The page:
Unicorn Figurine

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[The auction for this Significant Object, with story by Sarah Weinman, has ended. Original price: $1. Final price: $26.]

A week after the shiva, still not quite used to seeing my own reflection in the uncovered mirrors, I mustered up the nerve to sift through my aunt Holly’s belongings. Well, she wasn’t exactly my aunt; she’d married my mother’s younger brother Joey at the tail end of the disco era, and even though the union hadn’t even lasted two years — he’d had a chronic habit of snorting the cocaine he was supposed to sell — she and I had stayed close through two more marriages and peripatetic travels.

But I hadn’t talked to her in a couple of years, not since my own long-term living arrangements collapsed in financial and emotional disaster, and was in the process of slinking back to my parents’ house in disgrace when I heard Holly was dead. The news did not surprise me; finding out she’d owned her own home, and that she had bequeathed it to me, did.

Holly was the prototype for suitcase living, constantly admonishing me against accumulating crap “because if you get tied down, the rope burns will sting for the rest of your life.” How could I reconcile the anarchic wanderer and her endless stories of the semi-famous men she’d run around with after the Playboy Clubs closed for the night, the woman whose platonic ideal for living was a houseboat in Sausalito, with the never-ending collection of tchotchkes piled high in the living room? What use had Holly had for an emerald-encrusted turtle or twenty-seven kinds of acrylic plants?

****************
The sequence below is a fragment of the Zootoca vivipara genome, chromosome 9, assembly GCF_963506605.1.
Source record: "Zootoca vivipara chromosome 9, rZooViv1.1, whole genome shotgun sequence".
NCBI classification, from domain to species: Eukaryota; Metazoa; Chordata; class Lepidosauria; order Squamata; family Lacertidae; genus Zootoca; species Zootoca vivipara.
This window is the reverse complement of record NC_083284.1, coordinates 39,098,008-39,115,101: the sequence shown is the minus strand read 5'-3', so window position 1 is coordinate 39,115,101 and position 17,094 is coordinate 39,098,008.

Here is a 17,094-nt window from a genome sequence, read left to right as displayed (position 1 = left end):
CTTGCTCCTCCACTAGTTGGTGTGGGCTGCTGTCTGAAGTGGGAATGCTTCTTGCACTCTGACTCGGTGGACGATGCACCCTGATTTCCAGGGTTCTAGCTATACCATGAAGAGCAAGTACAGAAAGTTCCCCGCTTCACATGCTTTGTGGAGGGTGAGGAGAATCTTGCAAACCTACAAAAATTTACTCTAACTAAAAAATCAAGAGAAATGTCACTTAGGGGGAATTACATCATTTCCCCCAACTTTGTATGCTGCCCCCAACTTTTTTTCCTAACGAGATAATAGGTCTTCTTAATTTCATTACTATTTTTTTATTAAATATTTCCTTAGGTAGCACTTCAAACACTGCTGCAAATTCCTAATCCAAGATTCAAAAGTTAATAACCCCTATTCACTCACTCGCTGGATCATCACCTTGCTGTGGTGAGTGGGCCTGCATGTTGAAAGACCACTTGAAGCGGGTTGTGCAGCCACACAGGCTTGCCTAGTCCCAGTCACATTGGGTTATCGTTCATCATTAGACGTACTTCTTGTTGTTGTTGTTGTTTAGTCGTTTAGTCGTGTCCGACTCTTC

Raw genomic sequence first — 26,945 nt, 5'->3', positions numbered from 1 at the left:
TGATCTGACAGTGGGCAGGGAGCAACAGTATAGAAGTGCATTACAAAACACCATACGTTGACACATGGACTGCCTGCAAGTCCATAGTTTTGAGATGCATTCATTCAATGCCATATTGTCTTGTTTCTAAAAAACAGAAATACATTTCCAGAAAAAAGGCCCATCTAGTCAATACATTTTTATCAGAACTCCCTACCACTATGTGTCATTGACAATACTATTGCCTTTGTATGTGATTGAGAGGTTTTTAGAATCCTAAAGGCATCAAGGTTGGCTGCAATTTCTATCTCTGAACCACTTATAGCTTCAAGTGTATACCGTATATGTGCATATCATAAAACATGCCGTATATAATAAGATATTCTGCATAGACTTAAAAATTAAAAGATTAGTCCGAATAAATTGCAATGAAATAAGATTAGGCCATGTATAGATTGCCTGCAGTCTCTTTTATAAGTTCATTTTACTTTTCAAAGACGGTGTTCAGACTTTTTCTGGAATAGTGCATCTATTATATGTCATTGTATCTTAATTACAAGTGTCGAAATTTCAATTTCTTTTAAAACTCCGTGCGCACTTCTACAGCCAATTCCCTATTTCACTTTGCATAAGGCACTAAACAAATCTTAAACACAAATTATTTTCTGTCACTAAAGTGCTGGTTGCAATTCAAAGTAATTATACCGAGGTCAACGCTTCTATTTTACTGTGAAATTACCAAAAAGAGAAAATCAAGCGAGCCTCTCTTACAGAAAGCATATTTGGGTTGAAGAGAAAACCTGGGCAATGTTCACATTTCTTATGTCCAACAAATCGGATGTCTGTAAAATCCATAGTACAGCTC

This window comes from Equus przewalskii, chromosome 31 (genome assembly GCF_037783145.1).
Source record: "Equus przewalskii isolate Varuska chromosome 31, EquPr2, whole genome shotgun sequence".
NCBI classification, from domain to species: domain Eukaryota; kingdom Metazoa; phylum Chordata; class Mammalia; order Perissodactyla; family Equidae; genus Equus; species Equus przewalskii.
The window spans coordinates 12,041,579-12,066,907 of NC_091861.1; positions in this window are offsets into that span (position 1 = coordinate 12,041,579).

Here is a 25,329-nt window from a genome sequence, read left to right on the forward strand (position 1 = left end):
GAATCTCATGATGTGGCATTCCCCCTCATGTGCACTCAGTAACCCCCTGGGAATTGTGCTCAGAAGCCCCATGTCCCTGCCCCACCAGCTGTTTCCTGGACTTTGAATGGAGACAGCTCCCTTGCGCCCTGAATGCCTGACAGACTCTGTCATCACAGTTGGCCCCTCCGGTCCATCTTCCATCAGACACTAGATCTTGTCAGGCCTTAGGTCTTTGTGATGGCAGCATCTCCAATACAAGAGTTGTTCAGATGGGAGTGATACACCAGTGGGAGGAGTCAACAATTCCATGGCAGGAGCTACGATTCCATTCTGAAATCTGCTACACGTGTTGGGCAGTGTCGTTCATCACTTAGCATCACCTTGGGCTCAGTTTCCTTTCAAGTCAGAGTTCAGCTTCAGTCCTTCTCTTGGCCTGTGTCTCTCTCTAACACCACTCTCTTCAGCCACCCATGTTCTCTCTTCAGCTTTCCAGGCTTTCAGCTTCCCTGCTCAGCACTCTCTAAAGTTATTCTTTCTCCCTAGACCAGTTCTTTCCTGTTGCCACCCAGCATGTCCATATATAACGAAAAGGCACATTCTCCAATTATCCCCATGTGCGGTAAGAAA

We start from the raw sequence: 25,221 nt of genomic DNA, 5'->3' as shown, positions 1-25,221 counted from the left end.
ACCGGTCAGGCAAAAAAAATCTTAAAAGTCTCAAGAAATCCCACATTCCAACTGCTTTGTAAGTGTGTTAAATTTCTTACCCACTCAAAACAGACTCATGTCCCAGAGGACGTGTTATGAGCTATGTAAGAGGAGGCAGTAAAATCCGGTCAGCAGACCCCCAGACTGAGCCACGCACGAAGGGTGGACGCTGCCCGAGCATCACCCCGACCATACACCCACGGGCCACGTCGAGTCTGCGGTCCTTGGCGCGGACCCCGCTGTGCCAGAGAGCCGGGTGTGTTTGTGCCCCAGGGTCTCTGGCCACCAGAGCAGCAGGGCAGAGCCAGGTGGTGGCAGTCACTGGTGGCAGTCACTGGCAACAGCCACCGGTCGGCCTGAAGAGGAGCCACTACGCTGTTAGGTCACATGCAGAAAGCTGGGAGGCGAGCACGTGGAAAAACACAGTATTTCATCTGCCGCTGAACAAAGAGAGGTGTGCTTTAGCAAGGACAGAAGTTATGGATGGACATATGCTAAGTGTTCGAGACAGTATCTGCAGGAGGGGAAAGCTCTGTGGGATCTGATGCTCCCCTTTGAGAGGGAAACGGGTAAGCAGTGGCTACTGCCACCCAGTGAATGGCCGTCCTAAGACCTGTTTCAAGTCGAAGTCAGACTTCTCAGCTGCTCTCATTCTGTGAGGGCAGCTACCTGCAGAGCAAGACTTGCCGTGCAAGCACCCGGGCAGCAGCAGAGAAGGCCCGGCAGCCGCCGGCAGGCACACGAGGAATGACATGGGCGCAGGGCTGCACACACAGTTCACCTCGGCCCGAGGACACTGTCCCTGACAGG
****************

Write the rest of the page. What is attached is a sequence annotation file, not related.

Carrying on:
A few disheartening hours later, I found the only object in the house that reminded me of the Holly I had loved: a unicorn figurine. It was on the nightstand next to her four-poster bed and the horn glistened like it had been polished just the other day. I picked it up and time-traveled in my mind back to the first time I met Holly, her dirty brown hair parted in the middle, six weeks before she married a man even I, at the age of eight, knew was the wrong one. Before saying hello, she’d burst into a song I’d never heard before:

There were green alligators and long-necked geese
Some humpty-backed camels and some chimpanzees
Some cats and rats and elephants, but sure as you’re born
The loveliest of all was the unicorn

Holly sang that song every year on my birthday in a tinny, off-pitch voice that seemed just right. Looking at the unicorn’s playful eyes and gold-flecked horn, the song’s last line sounded in my head just the way she and I would yell it out together.

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